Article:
CeCe Colhoun's New Orleans Home Sparkles During the Holidays
CeCe Colhoun was born and raised in New Orleans, in homes so old they literally crumbled before her eyes. When she was leaving for school each morning, it wasn't unusual to find the front steps littered with bits of molding the house had shed overnight. "I know how much work goes into maintaining a centuries-old home, and I admire people who do that," she says. When she and her husband, Trevor, moved back to the Big Easy, they chose a new house that was surrounded by older homes and decorated it in a decidedly contemporary style overseen by designer Sara Ruffin Costello. The interiors are understated and refined with dramatic touches that reflect the couple's aesthetic. The low-key glamour endures at Christmas, when Colhoun (along with landscape designer Niki Epstein and florist Margaret Ludwig) deploys strategic dashes of gold, Champagne, and white to create a fresh and festive look for entertaining. Here's how they get it party ready.
Break Out the Silver
A green-and-white floral arrangement in the foyer is every bit as sophisticated as the neutral background of creams, whites, blushes, and blacks that frames it. The bouquet is set in a silver punch bowl that Colhoun inherited, a piece that Ludwig found to be just the right size and shape for the table. Don't fear widemouthed vessels: They are as easy to use as skinny ones and offer the opportunity to create more dynamic arrangements that "drape and flow," says Ludwig. A mix of naturally shed and resin-cast (artificial) antlers adds earthiness while also picking up the room's creamy tones.
Take the Stairs
Rather than hanging the stockings over the fireplace (which the family uses), Colhoun turned the staircase into a holiday tableau. The garland is fresh cedar, typically available at plant stores and nurseries in 10- to 15-foot increments. Cedar takes some coaxing to get its tips to point one way and "flow directionally," as Epstein puts it (in this case, following the banister's downward line). The garland is secured every 2 feet with paper-covered wire (available at crafts stores) that won't damage surfaces. Hand-torn strips of muslin easily secure the stockings and add a homey bit of texture.
Celebrate Each Day
Let the countdown begin. Every night until Christmas, Colhoun's sons (Trevor Jr., 9, and Blaise, 7) get to dip into the Advent calendar, which was a gift from a relative and sits on the stair landing. She fills it with candy and dollar store toys. A spray of cedar garland, accented with large paper snowflake ornaments, rests in the window above.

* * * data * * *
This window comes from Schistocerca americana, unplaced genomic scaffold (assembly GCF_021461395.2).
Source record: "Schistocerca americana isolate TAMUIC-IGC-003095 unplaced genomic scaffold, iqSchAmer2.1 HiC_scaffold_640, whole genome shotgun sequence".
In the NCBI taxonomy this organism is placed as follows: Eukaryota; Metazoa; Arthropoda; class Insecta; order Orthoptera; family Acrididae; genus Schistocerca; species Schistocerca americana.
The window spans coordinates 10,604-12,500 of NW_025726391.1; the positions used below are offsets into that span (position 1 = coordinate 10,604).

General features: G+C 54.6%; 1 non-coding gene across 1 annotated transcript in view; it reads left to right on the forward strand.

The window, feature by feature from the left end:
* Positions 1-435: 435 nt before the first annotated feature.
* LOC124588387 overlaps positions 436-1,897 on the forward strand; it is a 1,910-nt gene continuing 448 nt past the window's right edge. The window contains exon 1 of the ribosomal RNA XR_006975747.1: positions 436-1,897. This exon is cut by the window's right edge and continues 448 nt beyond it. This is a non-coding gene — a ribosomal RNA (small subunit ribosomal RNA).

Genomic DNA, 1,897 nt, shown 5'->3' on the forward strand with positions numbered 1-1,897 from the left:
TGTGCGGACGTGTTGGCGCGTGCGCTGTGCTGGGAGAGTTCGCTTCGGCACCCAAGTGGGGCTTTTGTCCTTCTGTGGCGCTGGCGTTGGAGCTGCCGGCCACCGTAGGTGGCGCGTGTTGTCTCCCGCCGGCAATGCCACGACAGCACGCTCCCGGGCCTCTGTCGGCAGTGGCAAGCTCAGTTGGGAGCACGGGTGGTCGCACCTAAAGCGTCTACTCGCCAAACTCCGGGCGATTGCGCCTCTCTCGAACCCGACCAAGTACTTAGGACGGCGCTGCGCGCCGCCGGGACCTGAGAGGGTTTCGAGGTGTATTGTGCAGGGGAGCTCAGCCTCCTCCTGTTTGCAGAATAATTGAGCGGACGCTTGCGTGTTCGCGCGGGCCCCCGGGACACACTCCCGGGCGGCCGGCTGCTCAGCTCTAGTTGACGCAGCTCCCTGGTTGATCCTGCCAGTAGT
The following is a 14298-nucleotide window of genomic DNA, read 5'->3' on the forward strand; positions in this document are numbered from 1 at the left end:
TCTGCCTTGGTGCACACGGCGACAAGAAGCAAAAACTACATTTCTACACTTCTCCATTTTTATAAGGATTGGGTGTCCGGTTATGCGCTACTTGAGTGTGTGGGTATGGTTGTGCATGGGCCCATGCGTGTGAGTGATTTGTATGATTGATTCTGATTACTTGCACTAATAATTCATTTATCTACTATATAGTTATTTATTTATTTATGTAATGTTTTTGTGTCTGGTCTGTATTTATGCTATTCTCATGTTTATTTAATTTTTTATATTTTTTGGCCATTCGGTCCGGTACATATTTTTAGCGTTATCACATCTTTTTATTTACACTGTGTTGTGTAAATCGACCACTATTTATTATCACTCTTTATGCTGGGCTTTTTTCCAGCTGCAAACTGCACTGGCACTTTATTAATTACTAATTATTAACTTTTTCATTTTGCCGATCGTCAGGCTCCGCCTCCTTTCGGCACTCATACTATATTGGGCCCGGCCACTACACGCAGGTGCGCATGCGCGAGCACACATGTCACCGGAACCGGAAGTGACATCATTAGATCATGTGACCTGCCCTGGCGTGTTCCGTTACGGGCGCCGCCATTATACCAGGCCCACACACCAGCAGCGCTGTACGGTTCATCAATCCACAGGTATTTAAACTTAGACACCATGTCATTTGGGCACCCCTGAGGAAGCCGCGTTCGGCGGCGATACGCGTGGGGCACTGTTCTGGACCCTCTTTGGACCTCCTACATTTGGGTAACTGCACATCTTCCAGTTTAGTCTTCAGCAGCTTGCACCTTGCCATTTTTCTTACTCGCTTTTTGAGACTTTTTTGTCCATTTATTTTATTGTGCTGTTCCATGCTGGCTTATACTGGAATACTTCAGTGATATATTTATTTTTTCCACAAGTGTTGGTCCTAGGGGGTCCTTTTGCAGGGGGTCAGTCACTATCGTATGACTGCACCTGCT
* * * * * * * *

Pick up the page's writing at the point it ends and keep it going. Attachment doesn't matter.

In selecting the flowers and greenery, Colhoun and the designers had to consider the home's location: right alongside
Audubon Park. "When the backdrop is ancient live oak trees, you can't compete with that," says Epstein. They kept it simple and local—and strictly green and white—using cedar, magnolia, and camellia foliage with white peonies, ranunculus, scabiosas, amaryllis, astrantias, roses, variegated white-and-green kale, and parrot tulips. These cedar garlands are hung from nails painted white and driven into the top corners and center of each window frame.
Let Sparkles Fly
In CeCe Colhoun's lattice-wrapped garden room, a 12-foot Fraser fir displays ornaments made by her children. A 4-inch gold ribbon fills in the gaps between gold, pink, and rose gold ornaments. The train circling the tree skirt is led by the engine from The Polar Express. Colhoun's sons get a new car for it every year.
Dazzle with Green and Gold
To balance out the brilliance of the tree on the opposite side of the garden room, Colhoun dressed up the pot of her bird of paradise plant with the same gold ribbon that wraps the tree. She chose a thin green silk ribbon to suspend a preserved-boxwood wreath from a mirror. Although the wreath is simple, its impact is multiplied by the reflective surface and the attention-grabbing effect of the large frame. Unlike fresh boxwood (which tends to shed), preserved boxwood is typically coated in glycerin and will look new year after year.
Located off the master bedroom, the porch directly overlooks Audubon Park. "It feels like a tree house," says Colhoun. "The scenery is just beyond." On days when the weather is nice, the swing is her preferred spot for reading, napping, and phone calls with her mother. While she opted against adding red Christmas accents inside the house, she picked bright poinsettias for the porch to complement the cheerful upholstery.